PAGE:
MongoDB is one of the most interesting “commercial open source” success stories, taking a disruptive but open source database technology and building into an incredible business approaching $1B in ARR … notwithstanding Amazon and others directly competing.
Amazon didn’t kill Mongo or Snowflake — both are racing to $1B ARR in almost record time. In fact, Mongo came back and built functionality that you just can’t get from Amazon. E.g., running across multiple clouds.
Today, MongoDB has 24,800 customers generating almost $700m in ARR, growing a stunning 39% year-over-year. That’s an impressive distribution, with almost 100 $1M+ customers now, and an average customer paying about $30,000 a year.
MongoDB is accelerating at $700m ARR. The size and power of the Cloud is just awesome these days.
5 Interesting Learnings:
#1. 98 $1M+ ACV Customers, Up from 62 a Year Ago. But $100k customers only increased from 898 to 975 year-over-year. That’s an interesting distribution of its 25,000 customers. The top ~100 of its 25,000 customers make up perhaps 15% of their total revenue base, and that’s growing fast. But the $100k-$1m “mid-market” segment isn’t growing as fast as smaller and larger customers … perhaps because sales is whale hunting. Most seven-figure customers start as smaller customers, as they add more workloads over time. More often than not, developers buy first, and then other business stakeholders are brought in as the footprint and deal size expands.
#2. 2,800 of 25,000 customers are “direct sales”. The rest are self-serve. So the long tail of MongoDB’s customers serve themselves (as one might expect), and sales only comes into about 10% of deals. MongoDB looks for signals as to when sales should jump into self-service deals, and continues to improve the signals of which self-service customers for sales to talk to. While still a minority of all customers, direct sales customers are up from 1,900 a year ago, about the same as overall growth (+47% year-over-year).
#3. 120% NRR. World-class, but a bit lower than some other developer-focused leaders. Perhaps a reminder that not everyone needs the 160%+ of a Snowflake or Twilio. 120% may be a great yardstick if you are like Mongo.
#4. Breathtaking acceleration of MongoDB downloads — a good proxy for acceleration in the Cloud overall. Their free version of Mongo has been downloaded 130m times, and of that … 55 million in just the last year. That’s more than all downloads in the first 10 years of the company’s history, and a huge sign that Cloud is accelerating even faster than most of us realize.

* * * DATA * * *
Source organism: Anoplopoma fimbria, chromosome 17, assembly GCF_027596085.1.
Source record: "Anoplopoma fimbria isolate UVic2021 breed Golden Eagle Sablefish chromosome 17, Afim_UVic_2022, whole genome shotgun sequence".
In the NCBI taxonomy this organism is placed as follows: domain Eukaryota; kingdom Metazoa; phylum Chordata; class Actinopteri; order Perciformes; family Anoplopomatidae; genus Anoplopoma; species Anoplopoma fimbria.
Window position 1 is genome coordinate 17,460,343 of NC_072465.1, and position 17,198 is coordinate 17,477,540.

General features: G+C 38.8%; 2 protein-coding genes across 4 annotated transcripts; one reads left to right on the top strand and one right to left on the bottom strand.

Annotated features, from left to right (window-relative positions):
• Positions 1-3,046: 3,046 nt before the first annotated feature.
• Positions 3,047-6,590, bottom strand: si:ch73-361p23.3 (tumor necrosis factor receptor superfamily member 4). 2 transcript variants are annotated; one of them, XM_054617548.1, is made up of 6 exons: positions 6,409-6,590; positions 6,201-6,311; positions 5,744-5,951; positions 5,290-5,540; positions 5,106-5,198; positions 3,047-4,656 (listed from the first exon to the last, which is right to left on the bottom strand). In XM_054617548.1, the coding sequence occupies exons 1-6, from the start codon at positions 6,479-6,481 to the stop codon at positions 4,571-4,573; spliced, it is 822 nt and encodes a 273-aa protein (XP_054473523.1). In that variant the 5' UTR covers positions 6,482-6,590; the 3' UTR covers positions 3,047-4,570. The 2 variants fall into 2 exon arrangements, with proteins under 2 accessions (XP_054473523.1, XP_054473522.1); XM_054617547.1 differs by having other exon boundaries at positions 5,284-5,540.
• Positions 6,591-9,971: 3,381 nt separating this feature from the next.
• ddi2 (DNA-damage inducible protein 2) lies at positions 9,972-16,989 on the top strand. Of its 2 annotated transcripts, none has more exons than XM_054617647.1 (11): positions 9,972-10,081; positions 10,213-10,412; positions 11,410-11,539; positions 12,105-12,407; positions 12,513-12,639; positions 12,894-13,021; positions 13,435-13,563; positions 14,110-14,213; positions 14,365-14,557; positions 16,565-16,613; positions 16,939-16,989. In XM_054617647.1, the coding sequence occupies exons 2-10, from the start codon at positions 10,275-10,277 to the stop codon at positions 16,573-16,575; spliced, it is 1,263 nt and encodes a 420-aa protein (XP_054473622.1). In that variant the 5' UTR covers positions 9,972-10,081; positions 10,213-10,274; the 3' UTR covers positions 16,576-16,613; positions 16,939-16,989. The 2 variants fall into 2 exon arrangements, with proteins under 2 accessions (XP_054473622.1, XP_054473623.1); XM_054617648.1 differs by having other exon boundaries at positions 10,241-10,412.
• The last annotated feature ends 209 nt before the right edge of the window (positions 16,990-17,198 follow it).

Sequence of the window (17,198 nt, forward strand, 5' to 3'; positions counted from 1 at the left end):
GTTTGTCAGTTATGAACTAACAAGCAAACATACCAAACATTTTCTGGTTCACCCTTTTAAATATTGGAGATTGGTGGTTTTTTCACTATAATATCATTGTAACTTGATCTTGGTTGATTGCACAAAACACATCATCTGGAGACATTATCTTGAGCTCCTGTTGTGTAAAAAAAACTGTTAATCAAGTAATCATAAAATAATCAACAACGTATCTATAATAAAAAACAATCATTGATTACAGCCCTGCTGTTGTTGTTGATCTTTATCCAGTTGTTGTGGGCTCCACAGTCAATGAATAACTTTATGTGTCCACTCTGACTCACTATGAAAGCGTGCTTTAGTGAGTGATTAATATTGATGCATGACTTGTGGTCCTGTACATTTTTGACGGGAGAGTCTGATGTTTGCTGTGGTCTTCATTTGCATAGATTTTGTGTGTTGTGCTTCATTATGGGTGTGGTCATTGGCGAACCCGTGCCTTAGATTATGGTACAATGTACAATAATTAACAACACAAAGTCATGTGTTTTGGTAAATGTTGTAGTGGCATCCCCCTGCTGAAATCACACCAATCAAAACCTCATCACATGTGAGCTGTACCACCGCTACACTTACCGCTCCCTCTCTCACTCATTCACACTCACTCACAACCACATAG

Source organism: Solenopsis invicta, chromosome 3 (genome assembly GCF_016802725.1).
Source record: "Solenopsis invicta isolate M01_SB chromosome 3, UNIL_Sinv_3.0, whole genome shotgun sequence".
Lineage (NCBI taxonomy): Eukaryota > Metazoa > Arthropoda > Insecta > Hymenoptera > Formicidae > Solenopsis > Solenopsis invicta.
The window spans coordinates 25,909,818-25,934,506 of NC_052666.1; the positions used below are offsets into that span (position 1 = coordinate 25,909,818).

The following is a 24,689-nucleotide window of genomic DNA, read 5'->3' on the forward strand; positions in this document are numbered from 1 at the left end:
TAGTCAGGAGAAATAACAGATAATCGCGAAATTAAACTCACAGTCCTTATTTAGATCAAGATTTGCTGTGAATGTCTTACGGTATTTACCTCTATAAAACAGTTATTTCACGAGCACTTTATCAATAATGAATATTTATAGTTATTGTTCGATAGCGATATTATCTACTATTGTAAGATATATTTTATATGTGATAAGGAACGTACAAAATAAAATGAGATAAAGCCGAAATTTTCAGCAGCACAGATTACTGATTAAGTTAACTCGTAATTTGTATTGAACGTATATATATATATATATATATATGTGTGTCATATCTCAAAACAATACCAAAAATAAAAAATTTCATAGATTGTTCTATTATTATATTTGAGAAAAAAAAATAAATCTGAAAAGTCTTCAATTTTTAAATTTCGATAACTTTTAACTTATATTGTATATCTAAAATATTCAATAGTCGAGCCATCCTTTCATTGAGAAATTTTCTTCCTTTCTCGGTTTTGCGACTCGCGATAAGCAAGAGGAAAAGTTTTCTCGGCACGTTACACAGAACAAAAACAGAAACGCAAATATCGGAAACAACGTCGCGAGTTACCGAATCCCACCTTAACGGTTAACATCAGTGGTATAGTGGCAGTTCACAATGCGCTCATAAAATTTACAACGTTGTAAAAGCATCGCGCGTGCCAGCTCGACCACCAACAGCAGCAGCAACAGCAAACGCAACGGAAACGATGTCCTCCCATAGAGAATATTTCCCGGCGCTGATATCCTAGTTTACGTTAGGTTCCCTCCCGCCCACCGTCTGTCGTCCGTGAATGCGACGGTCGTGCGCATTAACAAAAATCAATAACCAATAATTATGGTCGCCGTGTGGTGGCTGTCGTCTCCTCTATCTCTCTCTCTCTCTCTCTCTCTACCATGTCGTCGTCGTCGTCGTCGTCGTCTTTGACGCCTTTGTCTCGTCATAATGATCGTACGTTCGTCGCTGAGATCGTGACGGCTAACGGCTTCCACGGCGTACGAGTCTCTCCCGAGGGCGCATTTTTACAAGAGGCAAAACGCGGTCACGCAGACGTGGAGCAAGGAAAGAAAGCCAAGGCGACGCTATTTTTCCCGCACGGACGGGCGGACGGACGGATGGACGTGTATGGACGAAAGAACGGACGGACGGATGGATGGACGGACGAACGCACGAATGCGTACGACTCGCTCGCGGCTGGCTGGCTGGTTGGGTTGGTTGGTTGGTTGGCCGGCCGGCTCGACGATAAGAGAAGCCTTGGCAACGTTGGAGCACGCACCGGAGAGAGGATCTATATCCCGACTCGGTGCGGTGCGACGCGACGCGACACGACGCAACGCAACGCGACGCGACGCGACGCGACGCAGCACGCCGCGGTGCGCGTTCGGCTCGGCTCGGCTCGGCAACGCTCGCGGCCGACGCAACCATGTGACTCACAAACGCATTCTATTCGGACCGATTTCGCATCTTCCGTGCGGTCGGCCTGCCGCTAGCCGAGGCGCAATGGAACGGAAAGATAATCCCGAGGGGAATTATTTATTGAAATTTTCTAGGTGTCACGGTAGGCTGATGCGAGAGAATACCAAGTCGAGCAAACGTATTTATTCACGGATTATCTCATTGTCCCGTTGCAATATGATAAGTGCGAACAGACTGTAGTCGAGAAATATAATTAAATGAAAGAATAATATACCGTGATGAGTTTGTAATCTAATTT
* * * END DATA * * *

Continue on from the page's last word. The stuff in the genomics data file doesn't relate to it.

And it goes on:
#5. Multi-cloud is one of their top accelerants. There is a lot of talk of multi-cloud, but how important is it really? Mongo shows very. Mongo expects 98% of its enterprises to be multi-cloud by 2024.
A great deep dive with Mongo’s VP Corporate Sales and Chief Product Officer here:
And a few bonus notes:
#6. Professional services are a small percent of their revenue (and are gross margin negative). MongoDB like Salesforce, Hubspot, and others has its partners do most of its implementation services. Services are only at about a $28m run rate, and are shrinking as a percent of revenues. They’re only growing 19%. Instead, Mongo invests in supporting a rich SI ecosystem.
#7. Not pushing annual contracts so much helped. As Mongo scaled up its sales team, at first it had an incentive program that heavily pushed annual deals. They saw this creating friction because of the approvals required for long-term commitments, so they changed the sale comp plan to incent sign-ups instead. A reminder that sales incentives really matter … and that you should just let customers buy the way they want to buy. If you want to close the most customers, at least.
#8. Metrics are back to pre-Covid levels. Always good to track. Mongo saw customers belt-tighten after Covid, especially with a slowdown in account expansion. Logo churn didn’t go up, but there was less account expansion, as we saw with many other leaders. But cohort behavior and dynamics are now back to pre-Covid levels.
#9. Mongo plans to go back to the office! Always interesting to hear different strategies here. Mongo feels more junior employees will benefit the most from working together in-person, but isn’t going to force anyone to come back. They, like others, will re-imagine the office so some can come to the office a few days a week.
Wow, what an incredible story 13 years in for MongoDB. And growing 40% at $700m ARR is just incredible.